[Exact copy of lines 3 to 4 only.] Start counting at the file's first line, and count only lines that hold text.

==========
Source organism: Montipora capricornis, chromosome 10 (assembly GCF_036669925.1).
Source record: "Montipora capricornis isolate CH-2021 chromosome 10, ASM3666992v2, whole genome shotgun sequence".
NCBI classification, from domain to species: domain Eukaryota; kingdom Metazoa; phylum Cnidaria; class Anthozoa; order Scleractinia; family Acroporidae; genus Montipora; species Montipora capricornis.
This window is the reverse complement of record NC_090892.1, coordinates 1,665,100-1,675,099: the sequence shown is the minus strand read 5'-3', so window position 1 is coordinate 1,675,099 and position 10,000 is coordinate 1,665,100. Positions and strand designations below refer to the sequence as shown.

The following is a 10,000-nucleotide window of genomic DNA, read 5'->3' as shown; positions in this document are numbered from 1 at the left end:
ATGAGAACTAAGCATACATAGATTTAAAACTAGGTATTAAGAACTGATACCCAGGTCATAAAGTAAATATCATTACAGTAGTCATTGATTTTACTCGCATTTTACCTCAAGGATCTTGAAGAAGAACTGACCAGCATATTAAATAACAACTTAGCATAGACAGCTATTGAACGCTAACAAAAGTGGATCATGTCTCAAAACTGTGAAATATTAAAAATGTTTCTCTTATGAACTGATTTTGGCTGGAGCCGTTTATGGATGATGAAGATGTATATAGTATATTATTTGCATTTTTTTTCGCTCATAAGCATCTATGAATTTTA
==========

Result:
NCBI classification, from domain to species: domain Eukaryota; kingdom Metazoa; phylum Cnidaria; class Anthozoa; order Scleractinia; family Acroporidae; genus Montipora; species Montipora capricornis.
This window is the reverse complement of record NC_090892.1, coordinates 1,665,100-1,675,099: the sequence shown is the minus strand read 5'-3', so window position 1 is coordinate 1,675,099 and position 10,000 is coordinate 1,665,100. Positions and strand designations below refer to the sequence as shown.